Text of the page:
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Molly Smith's tame, sometimes misguided staging and a pair of dull leading performances rob the landmark musical of its power to thrill. logo
Brad Oscar and company in Cabaret
(© Scott Suchman)
Forty years after its Broadway debut, Cabaret still has legs -- covered in tattered fishnet, of course. With John Kander and Fred Ebb's affecting, story-propelling score and Joe Masteroff's book about the rise of the Nazis as relevant as ever, the landmark musical retains the power to thrill and chill. That's why it's so disappointing that Molly Smith's slightly naughty, sepia-toned staging of Cabaret at Arena Stage is merely entertaining instead of gripping. Smith's tentativeness in exploiting the script's depravity makes this a surprisingly tame outing; men in drag with pouty expressions are about as far as she's willing to go in shocking the audience.

When this production does succeed, it's on the strength of the score and a handful of effective performances -- but not the ones you might expect. Broadway star Brad Oscar and Meg Gillentine, both beloved in last season's Arena Stage production of Damn Yankees, don't provide the needed brilliant star turns as the Emcee and nightclub singer Sally Bowles. In fact, there are few sparks from either performer.

As the show begins, Clifford Bradshaw (Glen Seven Allen) has arrived in Berlin on the eve of 1931. The Nazis are taking power, but "life is beautiful" in a shabby cabaret. He falls in love with second-rate performer Sally Bowles, and soon the two are living together in a rundown rooming house. Sally's irresponsible lifestyle begins to engulf Cliff even as the Nazi poison engulfs Germany. Masteroff's book -- based on the John Van Druten play I Am a Camera, which in turn was based on Christopher Isherwood's Berlin Stories -- needs no special directorial help to strike a chord with present-day American audiences. The parallels between Germans blithely ignoring the erosion of their rights until it is too late and what is now happening in the United States, which Smith believes is in the grip of Constitution-ignoring theocrats, are quite obvious.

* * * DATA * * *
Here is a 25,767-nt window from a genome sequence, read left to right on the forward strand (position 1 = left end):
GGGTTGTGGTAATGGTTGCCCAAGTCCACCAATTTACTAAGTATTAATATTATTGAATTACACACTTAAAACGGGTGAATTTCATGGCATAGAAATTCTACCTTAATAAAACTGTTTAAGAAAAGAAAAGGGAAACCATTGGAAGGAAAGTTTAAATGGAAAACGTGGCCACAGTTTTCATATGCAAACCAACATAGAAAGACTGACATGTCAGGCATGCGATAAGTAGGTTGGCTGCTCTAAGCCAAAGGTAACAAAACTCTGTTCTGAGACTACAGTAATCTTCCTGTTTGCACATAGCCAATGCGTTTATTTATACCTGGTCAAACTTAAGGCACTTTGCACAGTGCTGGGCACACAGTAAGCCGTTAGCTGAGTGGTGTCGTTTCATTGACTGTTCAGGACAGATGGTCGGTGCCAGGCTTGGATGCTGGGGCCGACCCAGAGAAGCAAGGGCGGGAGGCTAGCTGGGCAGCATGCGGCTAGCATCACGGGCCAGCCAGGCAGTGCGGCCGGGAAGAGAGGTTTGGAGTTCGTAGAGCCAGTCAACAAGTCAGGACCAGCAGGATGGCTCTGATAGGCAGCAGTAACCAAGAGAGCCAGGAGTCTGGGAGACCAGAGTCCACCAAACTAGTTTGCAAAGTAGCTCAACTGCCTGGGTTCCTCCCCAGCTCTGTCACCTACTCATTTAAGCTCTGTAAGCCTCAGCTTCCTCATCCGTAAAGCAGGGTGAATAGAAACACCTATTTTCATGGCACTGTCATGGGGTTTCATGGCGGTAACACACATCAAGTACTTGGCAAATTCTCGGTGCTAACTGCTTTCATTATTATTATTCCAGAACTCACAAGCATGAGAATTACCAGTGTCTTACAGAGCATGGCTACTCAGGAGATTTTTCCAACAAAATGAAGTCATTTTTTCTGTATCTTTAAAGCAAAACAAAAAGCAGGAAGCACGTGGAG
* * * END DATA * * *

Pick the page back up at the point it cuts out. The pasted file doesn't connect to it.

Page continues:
Yet Smith apparently feels the need to make sure we "get it." Thus, when Bradshaw is beaten by Nazi thugs, she interrupts the action with a recreation of the Abu Ghraib prisoner torture scenes with which we're all too familiar. This is overkill, and it makes curious Smith's failure to take advantage of the other potent moments in the show. For example, as the Berliners fall under the hypnotic charms of Nazism in the stirring but ultimately chilling anthem "Tomorrow Belongs to Me," her blocking neglects to highlight the ostracism of the Jewish Herr Schultz (Walter Charles) by his own party guests.

Oscar offers little personality as the androgynous Emcee, and his singing on opening night occasionally lacked power and clarity. With his shaved head and blackened eyes, he seems not so much a decadent creature of the night but more like the affable Uncle Fester from The Addams Family. Gillentine's performance lacks sensuousness and neurotic self-absorption. Allen is less leading man than juvenile lead, although he sings beautifully.

More successful are local stalwarts Sherri L. Edelin, comically colorful as prostitute Fraulein Kost; and J. Fred Shiffman as Bradshaw's pal and burgeoning Nazi Ernst Ludwig, superbly demonstrating the banality of evil. As Herr Schultz, Charles give us a poignant portrait of a decent man who is unable to comprehend the danger that looms about him.

Despite its flaws, this Cabaret is a great-sounding show, with George Fulginiti-Shakar leading a tight, cabaret-style band. Designer Anne Patterson's dada-inspired, unit set combines rooming house and nightclub on a multi-level playing space.

The production proves that a strong directorial concept can be both a plus and a minus. After the exciting opening number, "Willkommen," the Emcee reclines on the floor as a toy train begins crossing the stage. He languidly lifts his leg as it approaches, allowing it to pass while the lighting shifts to reveal the train interior, with Bradshaw coming to Berlin. It's a clever transition. But at the end of the show, when the stage darkens and the train makes a return trip as people are being sent off to concentration camps, the use of the toy prop trivializes the somber moment and blunts the finale of this still-powerful musical.

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